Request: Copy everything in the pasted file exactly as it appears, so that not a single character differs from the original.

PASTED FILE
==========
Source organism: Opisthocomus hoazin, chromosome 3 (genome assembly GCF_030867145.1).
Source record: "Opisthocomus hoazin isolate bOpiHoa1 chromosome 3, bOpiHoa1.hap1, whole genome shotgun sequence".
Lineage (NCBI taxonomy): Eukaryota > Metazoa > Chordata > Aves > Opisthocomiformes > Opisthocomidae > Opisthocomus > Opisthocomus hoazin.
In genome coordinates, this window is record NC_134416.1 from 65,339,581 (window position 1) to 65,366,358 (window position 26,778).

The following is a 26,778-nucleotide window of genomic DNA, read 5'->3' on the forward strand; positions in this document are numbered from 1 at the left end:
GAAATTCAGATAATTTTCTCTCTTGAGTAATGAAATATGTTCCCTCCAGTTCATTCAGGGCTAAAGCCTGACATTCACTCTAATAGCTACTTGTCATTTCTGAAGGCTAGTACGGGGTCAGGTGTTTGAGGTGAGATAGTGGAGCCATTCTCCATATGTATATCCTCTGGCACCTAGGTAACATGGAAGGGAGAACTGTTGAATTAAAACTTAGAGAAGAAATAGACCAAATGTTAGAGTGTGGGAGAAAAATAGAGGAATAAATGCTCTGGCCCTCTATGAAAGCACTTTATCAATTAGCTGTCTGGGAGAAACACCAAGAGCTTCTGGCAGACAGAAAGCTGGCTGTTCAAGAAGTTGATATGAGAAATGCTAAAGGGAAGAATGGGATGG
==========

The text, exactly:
Source organism: Opisthocomus hoazin, chromosome 3 (genome assembly GCF_030867145.1).
Source record: "Opisthocomus hoazin isolate bOpiHoa1 chromosome 3, bOpiHoa1.hap1, whole genome shotgun sequence".
Lineage (NCBI taxonomy): Eukaryota > Metazoa > Chordata > Aves > Opisthocomiformes > Opisthocomidae > Opisthocomus > Opisthocomus hoazin.
In genome coordinates, this window is record NC_134416.1 from 65,339,581 (window position 1) to 65,366,358 (window position 26,778).

The following is a 26,778-nucleotide window of genomic DNA, read 5'->3' on the forward strand; positions in this document are numbered from 1 at the left end:
GAAATTCAGATAATTTTCTCTCTTGAGTAATGAAATATGTTCCCTCCAGTTCATTCAGGGCTAAAGCCTGACATTCACTCTAATAGCTACTTGTCATTTCTGAAGGCTAGTACGGGGTCAGGTGTTTGAGGTGAGATAGTGGAGCCATTCTCCATATGTATATCCTCTGGCACCTAGGTAACATGGAAGGGAGAACTGTTGAATTAAAACTTAGAGAAGAAATAGACCAAATGTTAGAGTGTGGGAGAAAAATAGAGGAATAAATGCTCTGGCCCTCTATGAAAGCACTTTATCAATTAGCTGTCTGGGAGAAACACCAAGAGCTTCTGGCAGACAGAAAGCTGGCTGTTCAAGAAGTTGATATGAGAAATGCTAAAGGGAAGAATGGGATGG